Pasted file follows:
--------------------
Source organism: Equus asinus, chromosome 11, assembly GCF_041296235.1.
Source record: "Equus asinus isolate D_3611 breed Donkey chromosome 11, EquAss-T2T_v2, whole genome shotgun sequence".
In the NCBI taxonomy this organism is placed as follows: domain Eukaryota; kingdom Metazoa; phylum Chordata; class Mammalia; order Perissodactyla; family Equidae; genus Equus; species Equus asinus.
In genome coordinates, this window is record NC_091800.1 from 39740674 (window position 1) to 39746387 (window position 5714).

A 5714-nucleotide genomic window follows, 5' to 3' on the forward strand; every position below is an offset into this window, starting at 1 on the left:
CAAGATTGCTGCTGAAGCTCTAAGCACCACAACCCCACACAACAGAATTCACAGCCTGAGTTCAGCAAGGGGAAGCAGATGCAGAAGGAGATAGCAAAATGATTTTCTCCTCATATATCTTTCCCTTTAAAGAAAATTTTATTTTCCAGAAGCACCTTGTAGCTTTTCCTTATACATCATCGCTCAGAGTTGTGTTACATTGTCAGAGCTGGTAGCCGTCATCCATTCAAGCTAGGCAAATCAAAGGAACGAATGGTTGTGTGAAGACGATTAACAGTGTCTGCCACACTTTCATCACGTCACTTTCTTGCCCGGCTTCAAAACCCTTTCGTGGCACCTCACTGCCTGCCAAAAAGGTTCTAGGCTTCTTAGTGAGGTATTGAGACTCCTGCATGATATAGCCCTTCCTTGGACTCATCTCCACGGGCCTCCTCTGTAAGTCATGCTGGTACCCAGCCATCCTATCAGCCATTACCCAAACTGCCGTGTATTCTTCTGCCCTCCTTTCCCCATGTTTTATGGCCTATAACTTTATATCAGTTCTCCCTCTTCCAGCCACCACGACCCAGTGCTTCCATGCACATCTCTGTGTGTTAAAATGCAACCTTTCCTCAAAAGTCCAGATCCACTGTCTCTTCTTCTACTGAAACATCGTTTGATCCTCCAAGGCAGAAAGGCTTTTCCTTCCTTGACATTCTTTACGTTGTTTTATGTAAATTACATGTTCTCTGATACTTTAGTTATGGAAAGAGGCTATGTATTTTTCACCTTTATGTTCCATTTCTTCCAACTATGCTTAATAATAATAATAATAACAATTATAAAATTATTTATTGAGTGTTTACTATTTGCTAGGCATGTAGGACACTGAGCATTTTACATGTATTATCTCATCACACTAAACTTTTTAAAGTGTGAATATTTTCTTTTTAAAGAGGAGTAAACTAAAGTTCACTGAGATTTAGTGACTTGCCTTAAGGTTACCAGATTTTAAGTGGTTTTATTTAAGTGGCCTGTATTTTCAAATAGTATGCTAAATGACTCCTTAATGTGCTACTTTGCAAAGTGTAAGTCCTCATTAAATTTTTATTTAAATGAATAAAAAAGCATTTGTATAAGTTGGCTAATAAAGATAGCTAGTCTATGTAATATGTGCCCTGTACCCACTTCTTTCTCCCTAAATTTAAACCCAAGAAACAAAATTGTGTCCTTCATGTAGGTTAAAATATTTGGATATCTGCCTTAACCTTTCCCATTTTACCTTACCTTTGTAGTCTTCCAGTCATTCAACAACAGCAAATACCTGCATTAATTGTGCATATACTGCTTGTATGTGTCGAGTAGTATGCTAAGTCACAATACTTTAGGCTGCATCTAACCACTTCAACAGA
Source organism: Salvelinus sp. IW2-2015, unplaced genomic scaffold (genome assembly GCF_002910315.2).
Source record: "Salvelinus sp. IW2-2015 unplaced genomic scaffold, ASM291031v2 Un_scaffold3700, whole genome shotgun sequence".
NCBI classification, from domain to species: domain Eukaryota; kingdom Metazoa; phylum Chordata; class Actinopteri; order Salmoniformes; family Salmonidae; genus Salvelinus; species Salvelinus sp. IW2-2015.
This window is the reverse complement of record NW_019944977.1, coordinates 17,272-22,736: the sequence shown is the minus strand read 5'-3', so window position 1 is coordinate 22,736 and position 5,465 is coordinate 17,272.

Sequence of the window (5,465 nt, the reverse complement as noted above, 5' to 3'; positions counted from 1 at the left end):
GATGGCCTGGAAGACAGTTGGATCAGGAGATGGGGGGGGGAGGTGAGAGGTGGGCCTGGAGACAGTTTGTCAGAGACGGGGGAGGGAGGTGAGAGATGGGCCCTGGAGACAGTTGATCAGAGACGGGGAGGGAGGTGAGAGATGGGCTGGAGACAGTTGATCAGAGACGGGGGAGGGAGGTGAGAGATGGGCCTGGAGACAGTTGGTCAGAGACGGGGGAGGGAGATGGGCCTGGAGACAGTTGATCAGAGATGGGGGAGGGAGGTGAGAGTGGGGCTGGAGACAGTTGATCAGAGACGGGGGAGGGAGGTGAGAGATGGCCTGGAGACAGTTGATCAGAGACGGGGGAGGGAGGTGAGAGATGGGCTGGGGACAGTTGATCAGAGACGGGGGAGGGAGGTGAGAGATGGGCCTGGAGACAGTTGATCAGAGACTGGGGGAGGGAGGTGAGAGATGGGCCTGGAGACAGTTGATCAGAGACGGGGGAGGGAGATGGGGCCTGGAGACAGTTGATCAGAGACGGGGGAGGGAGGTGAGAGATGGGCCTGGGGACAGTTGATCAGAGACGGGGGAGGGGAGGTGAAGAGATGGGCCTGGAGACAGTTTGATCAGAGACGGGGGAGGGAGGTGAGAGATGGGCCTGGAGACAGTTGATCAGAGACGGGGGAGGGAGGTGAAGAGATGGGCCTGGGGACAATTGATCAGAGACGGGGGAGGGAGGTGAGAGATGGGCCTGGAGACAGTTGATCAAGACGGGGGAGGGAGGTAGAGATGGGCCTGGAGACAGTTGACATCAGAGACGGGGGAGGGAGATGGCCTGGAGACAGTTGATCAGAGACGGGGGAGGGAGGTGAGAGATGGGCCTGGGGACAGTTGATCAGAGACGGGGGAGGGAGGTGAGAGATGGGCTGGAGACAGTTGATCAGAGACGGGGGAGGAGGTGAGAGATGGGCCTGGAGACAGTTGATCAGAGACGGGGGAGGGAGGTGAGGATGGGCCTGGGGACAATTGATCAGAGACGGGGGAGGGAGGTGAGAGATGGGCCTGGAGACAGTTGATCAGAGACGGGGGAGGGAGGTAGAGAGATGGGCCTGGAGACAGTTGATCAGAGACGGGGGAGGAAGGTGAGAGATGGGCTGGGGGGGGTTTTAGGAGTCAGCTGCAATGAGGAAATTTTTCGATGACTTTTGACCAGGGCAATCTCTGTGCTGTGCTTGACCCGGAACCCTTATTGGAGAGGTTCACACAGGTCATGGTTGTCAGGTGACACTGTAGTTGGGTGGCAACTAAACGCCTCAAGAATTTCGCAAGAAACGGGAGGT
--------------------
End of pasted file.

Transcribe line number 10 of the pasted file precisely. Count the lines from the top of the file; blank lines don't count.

This window is the reverse complement of record NW_019944977.1, coordinates 17,272-22,736: the sequence shown is the minus strand read 5'-3', so window position 1 is coordinate 22,736 and position 5,465 is coordinate 17,272.